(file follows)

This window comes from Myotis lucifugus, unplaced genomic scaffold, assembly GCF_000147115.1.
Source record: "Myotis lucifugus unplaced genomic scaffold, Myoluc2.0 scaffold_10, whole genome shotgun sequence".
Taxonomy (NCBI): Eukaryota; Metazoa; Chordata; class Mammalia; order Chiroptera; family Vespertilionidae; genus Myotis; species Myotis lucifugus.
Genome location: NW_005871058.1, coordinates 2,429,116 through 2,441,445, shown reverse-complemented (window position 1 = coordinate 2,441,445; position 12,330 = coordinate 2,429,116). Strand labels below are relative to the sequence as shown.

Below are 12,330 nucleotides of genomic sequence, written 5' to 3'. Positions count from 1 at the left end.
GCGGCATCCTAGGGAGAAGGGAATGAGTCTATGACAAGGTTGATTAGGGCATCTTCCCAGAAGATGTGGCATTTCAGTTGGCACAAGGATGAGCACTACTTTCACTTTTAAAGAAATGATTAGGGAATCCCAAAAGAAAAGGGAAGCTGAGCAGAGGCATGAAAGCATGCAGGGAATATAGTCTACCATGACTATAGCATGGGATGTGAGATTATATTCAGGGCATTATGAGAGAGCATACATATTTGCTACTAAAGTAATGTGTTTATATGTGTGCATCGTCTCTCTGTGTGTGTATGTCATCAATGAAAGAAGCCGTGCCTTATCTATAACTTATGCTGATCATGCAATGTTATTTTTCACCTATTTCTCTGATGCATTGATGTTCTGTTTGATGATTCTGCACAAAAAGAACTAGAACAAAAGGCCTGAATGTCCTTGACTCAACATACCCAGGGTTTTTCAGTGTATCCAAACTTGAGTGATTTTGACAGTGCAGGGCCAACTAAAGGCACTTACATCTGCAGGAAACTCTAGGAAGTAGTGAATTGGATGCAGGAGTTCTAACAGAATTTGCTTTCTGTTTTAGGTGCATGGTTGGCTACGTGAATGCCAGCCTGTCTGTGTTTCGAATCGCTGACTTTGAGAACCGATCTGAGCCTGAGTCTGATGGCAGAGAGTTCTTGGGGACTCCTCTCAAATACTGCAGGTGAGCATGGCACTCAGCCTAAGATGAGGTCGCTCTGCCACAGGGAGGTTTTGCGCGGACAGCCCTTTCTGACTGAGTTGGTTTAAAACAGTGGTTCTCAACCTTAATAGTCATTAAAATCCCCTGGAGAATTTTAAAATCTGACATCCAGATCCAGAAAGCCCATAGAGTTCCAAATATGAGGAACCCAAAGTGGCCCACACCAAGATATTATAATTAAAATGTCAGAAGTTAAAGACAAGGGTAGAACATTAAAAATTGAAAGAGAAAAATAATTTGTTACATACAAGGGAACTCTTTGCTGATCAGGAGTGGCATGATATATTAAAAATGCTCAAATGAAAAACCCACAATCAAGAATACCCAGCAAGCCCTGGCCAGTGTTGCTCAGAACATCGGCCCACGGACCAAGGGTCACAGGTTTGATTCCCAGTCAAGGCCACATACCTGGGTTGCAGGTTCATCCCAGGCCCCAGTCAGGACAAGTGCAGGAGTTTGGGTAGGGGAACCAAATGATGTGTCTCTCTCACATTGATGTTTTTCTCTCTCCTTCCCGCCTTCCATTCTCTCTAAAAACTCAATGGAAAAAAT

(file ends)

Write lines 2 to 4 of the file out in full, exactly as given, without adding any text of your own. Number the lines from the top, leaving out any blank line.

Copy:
Source record: "Myotis lucifugus unplaced genomic scaffold, Myoluc2.0 scaffold_10, whole genome shotgun sequence".
Taxonomy (NCBI): Eukaryota; Metazoa; Chordata; class Mammalia; order Chiroptera; family Vespertilionidae; genus Myotis; species Myotis lucifugus.
Genome location: NW_005871058.1, coordinates 2,429,116 through 2,441,445, shown reverse-complemented (window position 1 = coordinate 2,441,445; position 12,330 = coordinate 2,429,116). Strand labels below are relative to the sequence as shown.